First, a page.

node" to describe in linguistics and graph theory a state from which
"daughter nodes" derive. Derivative nodes must be "daughter" rather
than "son" nodes because they in turn can serve as "mother" nodes.

"Mother of battles" relies on certain aspects of the concept of mother.
Prototypically, a mother is a locus of great efficacy, great power: she
has produced an awesome, dramatic, and compelling situation before and is
prototypically thought to have the power to do it again. A mother is
therefore a force to be reckoned with. A mother stands prototypically
in a superior relation to her offspring. Calling something a "mother"
can signal a comparison with other things that must be, by implication,
inferior on the scale, less daunting. In the common cultural model of
mother, a mother moved to attack in her role as mother is particularly
fierce. A mother is also an ancestor. We have a commonplace notion
that ancestors are pure in stock. They pass traits down the
generational line that become diluted and adulterated with each step.
Calling a trout a "grand-daddy trout" when it is no older than your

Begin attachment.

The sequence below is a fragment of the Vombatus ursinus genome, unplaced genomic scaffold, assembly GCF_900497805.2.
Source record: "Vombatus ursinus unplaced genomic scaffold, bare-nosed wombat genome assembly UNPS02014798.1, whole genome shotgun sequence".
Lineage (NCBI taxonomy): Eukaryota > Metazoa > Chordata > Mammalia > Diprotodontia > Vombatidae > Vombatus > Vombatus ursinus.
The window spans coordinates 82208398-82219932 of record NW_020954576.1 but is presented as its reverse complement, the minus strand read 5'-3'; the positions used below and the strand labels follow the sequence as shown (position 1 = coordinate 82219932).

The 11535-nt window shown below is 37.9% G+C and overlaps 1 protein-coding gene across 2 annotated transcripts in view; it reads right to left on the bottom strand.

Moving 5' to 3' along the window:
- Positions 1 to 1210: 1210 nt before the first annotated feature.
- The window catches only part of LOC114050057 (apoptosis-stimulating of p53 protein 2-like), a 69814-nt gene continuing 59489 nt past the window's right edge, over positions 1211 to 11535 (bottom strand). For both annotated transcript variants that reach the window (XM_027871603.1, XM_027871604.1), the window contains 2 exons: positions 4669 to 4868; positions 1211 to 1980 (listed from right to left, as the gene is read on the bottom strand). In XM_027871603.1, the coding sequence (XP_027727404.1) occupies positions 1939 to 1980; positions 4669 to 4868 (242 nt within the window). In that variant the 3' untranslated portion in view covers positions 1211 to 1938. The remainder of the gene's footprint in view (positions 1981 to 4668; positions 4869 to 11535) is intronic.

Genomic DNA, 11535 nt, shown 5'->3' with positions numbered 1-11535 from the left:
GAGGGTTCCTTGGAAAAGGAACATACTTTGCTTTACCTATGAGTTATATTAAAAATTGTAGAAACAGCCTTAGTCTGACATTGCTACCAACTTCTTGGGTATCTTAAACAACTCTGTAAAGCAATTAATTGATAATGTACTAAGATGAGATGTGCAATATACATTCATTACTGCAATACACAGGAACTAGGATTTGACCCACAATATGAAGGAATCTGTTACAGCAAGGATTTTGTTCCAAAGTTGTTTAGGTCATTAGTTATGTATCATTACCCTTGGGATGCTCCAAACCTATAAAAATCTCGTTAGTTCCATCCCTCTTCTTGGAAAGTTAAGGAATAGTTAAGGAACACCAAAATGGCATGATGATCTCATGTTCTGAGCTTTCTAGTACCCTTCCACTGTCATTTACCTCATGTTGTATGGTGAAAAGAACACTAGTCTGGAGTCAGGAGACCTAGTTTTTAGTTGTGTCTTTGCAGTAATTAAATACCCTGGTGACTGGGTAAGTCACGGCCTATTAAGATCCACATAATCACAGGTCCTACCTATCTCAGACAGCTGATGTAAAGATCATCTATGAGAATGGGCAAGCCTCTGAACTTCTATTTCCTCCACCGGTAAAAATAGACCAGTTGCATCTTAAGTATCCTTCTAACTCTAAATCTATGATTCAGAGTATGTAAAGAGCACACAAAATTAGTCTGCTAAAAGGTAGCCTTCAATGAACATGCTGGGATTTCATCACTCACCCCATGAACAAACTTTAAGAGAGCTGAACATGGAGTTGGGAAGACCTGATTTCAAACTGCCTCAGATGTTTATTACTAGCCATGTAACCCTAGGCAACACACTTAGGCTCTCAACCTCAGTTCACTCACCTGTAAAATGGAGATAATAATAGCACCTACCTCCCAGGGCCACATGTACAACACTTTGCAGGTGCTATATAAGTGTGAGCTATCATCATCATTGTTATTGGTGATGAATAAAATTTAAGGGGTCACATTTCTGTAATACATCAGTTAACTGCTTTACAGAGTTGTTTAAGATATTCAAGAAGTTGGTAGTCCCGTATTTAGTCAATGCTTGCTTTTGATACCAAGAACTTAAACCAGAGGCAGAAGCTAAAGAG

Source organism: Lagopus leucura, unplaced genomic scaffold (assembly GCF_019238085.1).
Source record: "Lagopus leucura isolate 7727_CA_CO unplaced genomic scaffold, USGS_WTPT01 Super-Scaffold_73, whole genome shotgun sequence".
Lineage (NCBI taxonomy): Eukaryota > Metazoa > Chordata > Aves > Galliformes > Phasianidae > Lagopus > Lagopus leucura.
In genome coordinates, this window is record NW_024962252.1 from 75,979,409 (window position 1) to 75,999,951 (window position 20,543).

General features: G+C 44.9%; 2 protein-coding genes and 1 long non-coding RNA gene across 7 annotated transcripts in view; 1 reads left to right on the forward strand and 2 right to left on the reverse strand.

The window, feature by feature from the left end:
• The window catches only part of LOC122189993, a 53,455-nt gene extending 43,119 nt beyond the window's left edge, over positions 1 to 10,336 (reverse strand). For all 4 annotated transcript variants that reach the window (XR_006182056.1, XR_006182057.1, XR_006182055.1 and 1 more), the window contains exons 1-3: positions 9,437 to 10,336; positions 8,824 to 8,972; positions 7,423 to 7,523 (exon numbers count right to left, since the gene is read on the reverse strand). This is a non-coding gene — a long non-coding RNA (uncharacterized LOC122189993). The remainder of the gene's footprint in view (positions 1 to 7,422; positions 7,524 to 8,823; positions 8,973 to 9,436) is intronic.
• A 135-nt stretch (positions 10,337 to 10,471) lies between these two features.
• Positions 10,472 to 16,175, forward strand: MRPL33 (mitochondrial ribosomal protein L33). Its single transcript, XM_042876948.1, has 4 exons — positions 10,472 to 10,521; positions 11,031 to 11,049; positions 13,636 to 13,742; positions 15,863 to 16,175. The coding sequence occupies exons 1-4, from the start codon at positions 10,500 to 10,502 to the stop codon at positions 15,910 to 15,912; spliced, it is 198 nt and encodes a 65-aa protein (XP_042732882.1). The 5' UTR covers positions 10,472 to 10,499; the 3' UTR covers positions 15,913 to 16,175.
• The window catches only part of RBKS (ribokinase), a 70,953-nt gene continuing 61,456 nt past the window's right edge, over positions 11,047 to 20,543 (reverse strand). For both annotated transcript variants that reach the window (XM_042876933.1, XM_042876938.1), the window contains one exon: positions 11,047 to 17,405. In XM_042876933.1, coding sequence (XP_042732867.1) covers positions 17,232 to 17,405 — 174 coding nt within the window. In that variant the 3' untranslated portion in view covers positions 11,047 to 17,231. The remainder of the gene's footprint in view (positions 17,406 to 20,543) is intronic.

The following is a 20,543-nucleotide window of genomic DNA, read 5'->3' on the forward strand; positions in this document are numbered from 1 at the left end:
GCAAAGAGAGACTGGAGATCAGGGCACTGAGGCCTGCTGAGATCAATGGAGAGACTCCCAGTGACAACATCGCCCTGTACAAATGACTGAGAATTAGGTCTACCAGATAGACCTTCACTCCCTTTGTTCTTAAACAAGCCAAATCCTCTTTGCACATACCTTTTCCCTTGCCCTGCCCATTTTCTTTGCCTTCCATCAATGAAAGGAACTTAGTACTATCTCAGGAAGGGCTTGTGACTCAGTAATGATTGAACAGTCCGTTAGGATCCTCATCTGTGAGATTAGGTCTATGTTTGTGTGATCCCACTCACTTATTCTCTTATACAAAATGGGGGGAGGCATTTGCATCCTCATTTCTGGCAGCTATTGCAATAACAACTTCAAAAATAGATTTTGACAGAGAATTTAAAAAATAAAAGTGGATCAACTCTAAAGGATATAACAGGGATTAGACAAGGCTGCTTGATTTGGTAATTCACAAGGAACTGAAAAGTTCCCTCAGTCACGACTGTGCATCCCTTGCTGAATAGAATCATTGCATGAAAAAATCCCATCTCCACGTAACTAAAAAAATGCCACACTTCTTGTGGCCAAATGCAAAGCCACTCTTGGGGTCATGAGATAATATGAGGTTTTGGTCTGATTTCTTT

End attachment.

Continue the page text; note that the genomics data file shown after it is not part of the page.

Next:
average trout is a way of saying that it is a prototypical trout, a real
trout, that its position in the world of trouts is at the top. The
mother of battles is pure of stock, more clearly a battle than any other.

There is a system to imagination. At times, it seems as if cultural
difference is such a barrier as never to be penetrated. But you would
not think so to hear the phrases exchanged in international
conversation. Saddam Hussein, Dick Cheney, and Tom Brokaw all think
they know what a mother is.

Mark Turner
Associate Professor
Department of English
University of
Maryland 20742.
301-405-3817 (office).
email address: markt@umd5.umd.edu.
(2) --------------------------------------------------------------31----
Date: 03 Mar 91 00:11:25 EST
Subject: 4.1118 Words

For a gender neutral first-year student, I've been expecting some British
correspondent to suggest the old Oxford slang, "freshers". None of the
clash of the neologism and quite neutral.

But to insert [sic] after "fathers" in the Gettysburg Address: is it
sexist and retrograde to feel that there is something pusillanimous
about such a label? Something insecure? Some mewling yen to cock an
essentially adolescent snoot?

Let the dead bury the dead, I say. It was a principle of the ecumenical